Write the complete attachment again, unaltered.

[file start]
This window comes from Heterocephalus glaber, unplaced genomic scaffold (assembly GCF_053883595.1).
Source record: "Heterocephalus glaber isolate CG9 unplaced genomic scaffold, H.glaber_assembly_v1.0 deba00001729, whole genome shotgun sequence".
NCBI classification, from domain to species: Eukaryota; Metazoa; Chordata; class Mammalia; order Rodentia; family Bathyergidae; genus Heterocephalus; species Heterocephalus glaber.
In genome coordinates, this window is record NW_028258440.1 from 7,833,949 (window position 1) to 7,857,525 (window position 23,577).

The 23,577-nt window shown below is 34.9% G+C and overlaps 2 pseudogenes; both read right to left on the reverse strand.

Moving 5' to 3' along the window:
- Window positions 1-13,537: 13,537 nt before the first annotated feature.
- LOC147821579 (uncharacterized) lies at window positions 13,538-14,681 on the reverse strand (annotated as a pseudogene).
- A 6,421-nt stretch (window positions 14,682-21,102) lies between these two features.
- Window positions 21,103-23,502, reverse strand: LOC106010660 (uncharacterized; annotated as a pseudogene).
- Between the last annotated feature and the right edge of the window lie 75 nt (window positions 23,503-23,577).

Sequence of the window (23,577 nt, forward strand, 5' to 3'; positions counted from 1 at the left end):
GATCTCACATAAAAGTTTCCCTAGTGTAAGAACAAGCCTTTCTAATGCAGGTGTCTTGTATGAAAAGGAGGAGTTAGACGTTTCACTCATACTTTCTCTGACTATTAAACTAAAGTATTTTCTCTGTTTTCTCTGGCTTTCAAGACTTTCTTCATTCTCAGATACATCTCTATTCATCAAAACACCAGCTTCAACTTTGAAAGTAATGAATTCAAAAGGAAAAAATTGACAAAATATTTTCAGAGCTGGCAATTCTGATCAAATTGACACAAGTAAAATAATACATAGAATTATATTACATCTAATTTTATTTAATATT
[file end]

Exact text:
This window comes from Heterocephalus glaber, unplaced genomic scaffold (assembly GCF_053883595.1).
Source record: "Heterocephalus glaber isolate CG9 unplaced genomic scaffold, H.glaber_assembly_v1.0 deba00001729, whole genome shotgun sequence".
NCBI classification, from domain to species: Eukaryota; Metazoa; Chordata; class Mammalia; order Rodentia; family Bathyergidae; genus Heterocephalus; species Heterocephalus glaber.
In genome coordinates, this window is record NW_028258440.1 from 7,833,949 (window position 1) to 7,857,525 (window position 23,577).

The 23,577-nt window shown below is 34.9% G+C and overlaps 2 pseudogenes; both read right to left on the reverse strand.

Moving 5' to 3' along the window:
- Window positions 1-13,537: 13,537 nt before the first annotated feature.
- LOC147821579 (uncharacterized) lies at window positions 13,538-14,681 on the reverse strand (annotated as a pseudogene).
- A 6,421-nt stretch (window positions 14,682-21,102) lies between these two features.
- Window positions 21,103-23,502, reverse strand: LOC106010660 (uncharacterized; annotated as a pseudogene).
- Between the last annotated feature and the right edge of the window lie 75 nt (window positions 23,503-23,577).

Sequence of the window (23,577 nt, forward strand, 5' to 3'; positions counted from 1 at the left end):
GATCTCACATAAAAGTTTCCCTAGTGTAAGAACAAGCCTTTCTAATGCAGGTGTCTTGTATGAAAAGGAGGAGTTAGACGTTTCACTCATACTTTCTCTGACTATTAAACTAAAGTATTTTCTCTGTTTTCTCTGGCTTTCAAGACTTTCTTCATTCTCAGATACATCTCTATTCATCAAAACACCAGCTTCAACTTTGAAAGTAATGAATTCAAAAGGAAAAAATTGACAAAATATTTTCAGAGCTGGCAATTCTGATCAAATTGACACAAGTAAAATAATACATAGAATTATATTACATCTAATTTTATTTAATATT